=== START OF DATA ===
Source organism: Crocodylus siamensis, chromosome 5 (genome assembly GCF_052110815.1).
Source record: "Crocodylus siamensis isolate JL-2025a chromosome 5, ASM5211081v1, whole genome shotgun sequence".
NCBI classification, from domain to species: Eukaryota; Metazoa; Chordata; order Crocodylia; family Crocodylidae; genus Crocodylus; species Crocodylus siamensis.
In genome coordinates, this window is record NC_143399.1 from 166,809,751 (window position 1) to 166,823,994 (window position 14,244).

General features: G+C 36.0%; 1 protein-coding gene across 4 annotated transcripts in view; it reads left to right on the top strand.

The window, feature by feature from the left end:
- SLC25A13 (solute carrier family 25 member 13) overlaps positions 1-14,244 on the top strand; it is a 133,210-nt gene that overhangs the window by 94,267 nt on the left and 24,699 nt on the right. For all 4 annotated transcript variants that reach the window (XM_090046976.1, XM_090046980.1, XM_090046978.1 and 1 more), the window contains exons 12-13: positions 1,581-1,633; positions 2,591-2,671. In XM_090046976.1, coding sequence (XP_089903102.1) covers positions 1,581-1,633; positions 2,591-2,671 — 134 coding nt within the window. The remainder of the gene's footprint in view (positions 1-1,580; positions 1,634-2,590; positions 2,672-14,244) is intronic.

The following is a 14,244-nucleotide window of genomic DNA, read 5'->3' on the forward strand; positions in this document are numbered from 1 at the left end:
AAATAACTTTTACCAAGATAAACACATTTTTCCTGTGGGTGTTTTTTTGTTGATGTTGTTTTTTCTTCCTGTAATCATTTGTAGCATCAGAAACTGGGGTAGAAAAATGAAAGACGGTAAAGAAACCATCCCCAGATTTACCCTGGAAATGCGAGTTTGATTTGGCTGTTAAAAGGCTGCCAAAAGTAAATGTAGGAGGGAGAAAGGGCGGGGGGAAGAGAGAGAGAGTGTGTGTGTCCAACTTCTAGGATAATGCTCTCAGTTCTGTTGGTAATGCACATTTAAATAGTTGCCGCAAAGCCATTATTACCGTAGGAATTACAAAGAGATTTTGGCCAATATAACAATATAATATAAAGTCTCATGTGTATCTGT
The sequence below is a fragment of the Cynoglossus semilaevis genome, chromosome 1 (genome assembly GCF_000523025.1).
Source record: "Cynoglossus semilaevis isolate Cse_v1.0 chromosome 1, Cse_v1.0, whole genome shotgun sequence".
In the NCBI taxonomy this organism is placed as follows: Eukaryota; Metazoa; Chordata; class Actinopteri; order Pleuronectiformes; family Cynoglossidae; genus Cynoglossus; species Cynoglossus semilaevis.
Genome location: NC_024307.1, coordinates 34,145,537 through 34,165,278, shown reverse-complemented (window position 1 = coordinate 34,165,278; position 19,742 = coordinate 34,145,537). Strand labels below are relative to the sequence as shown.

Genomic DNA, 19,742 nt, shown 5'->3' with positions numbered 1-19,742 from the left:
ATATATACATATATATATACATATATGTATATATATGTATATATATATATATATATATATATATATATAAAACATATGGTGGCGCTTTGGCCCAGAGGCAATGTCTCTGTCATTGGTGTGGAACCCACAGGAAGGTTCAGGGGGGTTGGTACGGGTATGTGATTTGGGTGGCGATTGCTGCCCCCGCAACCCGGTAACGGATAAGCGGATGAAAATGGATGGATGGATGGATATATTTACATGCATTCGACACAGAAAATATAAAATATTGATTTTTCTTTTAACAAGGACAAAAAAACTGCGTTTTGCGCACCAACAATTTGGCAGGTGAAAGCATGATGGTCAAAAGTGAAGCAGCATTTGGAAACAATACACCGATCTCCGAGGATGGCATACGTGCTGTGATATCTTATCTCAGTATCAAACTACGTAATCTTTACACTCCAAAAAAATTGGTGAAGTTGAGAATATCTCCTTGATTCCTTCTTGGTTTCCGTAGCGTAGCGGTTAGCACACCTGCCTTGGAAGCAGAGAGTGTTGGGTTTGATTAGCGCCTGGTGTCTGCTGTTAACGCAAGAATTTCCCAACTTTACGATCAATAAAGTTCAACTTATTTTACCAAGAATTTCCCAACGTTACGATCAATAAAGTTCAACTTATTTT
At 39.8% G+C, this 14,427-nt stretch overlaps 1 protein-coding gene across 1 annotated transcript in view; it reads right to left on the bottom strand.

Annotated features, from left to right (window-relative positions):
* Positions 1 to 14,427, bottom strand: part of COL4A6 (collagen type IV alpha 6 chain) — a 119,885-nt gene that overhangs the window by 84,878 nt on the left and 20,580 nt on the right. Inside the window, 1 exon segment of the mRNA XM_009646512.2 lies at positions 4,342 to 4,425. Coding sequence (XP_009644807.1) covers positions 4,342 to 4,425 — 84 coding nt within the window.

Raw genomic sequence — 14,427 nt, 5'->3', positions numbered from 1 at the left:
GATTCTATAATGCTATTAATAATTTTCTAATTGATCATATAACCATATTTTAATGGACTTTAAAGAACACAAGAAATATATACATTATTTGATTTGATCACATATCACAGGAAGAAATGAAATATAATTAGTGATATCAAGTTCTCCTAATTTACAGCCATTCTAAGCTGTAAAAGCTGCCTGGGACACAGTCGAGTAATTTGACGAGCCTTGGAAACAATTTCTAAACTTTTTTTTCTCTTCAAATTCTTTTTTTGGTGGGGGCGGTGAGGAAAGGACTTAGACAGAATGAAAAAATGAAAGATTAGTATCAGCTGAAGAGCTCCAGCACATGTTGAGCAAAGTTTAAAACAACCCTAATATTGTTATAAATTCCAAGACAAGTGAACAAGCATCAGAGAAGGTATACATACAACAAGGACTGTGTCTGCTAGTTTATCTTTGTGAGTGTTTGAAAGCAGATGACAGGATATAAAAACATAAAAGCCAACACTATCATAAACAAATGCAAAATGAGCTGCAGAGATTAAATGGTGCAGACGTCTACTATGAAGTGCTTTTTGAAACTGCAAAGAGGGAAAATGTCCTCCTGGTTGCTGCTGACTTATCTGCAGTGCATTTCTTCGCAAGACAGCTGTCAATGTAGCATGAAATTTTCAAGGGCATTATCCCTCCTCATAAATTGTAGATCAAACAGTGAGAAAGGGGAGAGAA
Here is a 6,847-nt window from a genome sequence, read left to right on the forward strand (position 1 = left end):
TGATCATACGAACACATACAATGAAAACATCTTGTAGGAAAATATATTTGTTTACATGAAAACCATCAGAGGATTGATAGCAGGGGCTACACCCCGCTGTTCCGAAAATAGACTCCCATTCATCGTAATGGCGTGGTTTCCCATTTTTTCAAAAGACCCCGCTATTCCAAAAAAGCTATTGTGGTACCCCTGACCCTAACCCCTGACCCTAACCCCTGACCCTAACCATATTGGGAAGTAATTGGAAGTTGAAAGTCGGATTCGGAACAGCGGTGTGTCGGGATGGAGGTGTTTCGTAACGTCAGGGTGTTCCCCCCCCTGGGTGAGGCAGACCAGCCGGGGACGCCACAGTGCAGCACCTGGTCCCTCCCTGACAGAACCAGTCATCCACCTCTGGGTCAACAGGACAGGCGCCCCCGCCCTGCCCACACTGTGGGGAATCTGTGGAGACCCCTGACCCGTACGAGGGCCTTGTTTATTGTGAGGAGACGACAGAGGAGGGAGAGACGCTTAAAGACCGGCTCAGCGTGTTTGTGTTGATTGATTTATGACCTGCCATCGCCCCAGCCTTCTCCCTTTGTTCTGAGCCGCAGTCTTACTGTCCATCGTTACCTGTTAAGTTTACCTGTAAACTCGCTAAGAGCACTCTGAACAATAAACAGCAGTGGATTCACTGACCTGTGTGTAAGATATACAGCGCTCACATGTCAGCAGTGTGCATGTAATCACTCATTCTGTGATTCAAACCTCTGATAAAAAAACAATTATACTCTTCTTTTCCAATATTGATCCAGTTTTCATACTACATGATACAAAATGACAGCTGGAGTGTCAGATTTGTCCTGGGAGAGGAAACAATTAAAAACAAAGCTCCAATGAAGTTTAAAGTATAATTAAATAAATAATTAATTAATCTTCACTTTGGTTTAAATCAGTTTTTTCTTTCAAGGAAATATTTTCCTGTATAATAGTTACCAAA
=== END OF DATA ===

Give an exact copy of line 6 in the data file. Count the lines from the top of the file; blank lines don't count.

The window, feature by feature from the left end: